First-time buyer deposits fall 10% in a year
- Average first-time buyer deposit of £24,637 in May, £2,700 less than 12 months ago but still 8 months’ salary needed
- Deposits fall 11% as a proportion of income compared to May 2013
- But first-time buyer sales slip 5% in May, as MMR holds back some higher LTV lending
- First-time buyer mortgage rates also starting to climb – up 0.08% in last 3 months
First-time buyer deposits have fallen by £2,745 in the last twelve months, according to the latest First Time Buyer Tracker from Reeds Rains, part of LSL Property Services.
Data from estate agency chain Reeds Rains shows the average first-time buyer deposit fell 10% year-on-year from £27,382 twelve months ago to £24,637 in May 2014. It was the fourth consecutive month in which the average first-time buyer deposit was below £25,000.
One side-effect of falling deposits is that they are becoming cheaper as a proportion of wages. The average first-time buyer deposit represented 67% of a first-time buyer’s annual income in May, compared to 77% twelve months ago. But the average deposit is still equal to 8 months of the average first-time buyer salary (£37,000).
More lending to high LTV borrowers, supported by the Help to Buy scheme, has allowed the number of first-time buyers to grow over the last year. There were 23,400 first-time buyer sales in May 2014 – 3.5% higher than twelve months before.
The yearly improvement in first-time buyers came even as purchase prices increased. The average first-time buyer purchase price increased 7% year-on-year in May to £146,887, over £9,000 more than in May 2013, when the average purchase price stood at £137,561.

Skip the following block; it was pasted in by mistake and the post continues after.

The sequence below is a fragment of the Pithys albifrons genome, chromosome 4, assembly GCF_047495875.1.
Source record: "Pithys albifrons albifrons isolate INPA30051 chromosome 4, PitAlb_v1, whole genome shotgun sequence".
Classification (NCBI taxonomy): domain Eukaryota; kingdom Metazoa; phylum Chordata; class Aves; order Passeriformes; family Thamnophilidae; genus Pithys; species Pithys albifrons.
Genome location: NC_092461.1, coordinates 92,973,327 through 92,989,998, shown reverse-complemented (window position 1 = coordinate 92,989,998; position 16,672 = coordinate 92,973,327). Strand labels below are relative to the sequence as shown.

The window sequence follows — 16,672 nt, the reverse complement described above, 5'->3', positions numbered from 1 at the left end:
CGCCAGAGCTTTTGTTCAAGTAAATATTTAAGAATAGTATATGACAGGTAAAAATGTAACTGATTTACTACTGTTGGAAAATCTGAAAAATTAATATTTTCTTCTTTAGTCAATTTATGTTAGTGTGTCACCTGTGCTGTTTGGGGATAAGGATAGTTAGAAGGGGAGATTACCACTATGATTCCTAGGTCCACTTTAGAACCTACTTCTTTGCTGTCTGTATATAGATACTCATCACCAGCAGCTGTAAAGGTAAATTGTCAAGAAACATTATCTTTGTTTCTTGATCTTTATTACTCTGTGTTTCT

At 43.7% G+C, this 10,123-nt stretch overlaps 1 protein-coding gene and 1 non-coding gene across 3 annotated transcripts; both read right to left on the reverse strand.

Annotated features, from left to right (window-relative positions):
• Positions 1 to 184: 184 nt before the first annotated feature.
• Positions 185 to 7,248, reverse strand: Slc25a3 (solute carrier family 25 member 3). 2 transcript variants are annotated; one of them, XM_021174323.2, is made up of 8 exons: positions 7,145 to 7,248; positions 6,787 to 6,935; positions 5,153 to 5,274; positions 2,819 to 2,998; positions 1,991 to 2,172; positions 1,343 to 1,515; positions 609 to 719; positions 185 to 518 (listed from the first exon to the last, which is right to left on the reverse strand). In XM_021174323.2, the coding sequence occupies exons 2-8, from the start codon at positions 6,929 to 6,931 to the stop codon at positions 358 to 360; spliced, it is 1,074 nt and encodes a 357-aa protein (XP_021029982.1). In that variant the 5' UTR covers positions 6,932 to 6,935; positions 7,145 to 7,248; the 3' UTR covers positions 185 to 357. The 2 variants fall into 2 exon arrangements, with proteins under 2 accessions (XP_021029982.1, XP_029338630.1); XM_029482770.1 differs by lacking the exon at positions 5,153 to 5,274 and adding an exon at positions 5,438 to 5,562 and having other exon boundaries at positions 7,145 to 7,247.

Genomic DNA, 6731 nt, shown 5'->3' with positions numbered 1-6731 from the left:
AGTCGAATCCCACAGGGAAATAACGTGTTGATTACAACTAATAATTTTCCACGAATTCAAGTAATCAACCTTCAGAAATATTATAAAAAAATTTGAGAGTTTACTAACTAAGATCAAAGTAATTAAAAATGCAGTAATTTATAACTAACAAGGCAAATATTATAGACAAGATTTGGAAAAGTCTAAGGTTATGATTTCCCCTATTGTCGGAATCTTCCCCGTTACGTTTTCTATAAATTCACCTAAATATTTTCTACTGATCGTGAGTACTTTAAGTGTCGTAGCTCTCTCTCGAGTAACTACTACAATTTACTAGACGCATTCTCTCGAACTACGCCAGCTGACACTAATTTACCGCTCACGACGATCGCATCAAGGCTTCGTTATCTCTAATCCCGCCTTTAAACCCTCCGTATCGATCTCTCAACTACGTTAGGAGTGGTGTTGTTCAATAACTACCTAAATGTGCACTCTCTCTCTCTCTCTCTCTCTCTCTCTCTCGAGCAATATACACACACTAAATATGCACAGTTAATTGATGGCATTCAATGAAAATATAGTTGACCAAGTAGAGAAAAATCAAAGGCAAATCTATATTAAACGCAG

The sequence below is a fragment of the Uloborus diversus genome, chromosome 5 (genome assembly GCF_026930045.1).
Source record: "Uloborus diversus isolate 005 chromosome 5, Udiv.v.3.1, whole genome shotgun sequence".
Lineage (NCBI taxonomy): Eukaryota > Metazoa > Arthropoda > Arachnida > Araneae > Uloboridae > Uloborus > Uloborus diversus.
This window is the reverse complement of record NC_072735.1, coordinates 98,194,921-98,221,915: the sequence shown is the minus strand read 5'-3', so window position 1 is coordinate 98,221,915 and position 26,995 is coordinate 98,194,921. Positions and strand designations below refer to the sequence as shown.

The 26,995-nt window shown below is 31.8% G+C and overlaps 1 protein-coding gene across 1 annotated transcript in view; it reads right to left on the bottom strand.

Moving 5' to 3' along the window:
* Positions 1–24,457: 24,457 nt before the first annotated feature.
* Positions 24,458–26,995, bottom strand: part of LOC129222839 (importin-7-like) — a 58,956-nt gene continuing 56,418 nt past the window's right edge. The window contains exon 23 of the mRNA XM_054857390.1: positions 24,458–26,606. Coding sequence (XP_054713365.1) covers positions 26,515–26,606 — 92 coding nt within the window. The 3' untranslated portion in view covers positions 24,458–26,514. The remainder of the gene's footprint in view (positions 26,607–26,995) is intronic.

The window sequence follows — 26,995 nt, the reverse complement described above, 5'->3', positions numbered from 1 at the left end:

David Newnes, director of estate agent Reeds Rains, part of LSL Property Services group, said: “Help to Buy has helped support the first-time buyer market over the past year. It has encouraged banks to extend more loans to lower equity borrowers, relieving some of the burden of saving for a larger deposit often out of their reach. Average first-time buyer deposits have got cheaper by nearly £3,000 as a result.
“Savings rates have been stuck at rock bottom for over five years, wages are only just beginning to show signs of growth, and the cost of living has been mounting all the while. Without Help to Buy, these stumbling blocks may have been too large for some prospective home-owners to overcome.
“It is imperative to let the scheme run its course. The property market is already weighted in favour of home-owners, who have benefitted from bricks and mortar price-growth. Punishing first-time buyers by pre-maturely cutting back Help to Buy would do more damage than good. To keep price-rises in check we need to upscale housing development and build more new homes offering wider choice and supply to buyers which will dampen any danger of high price rises.”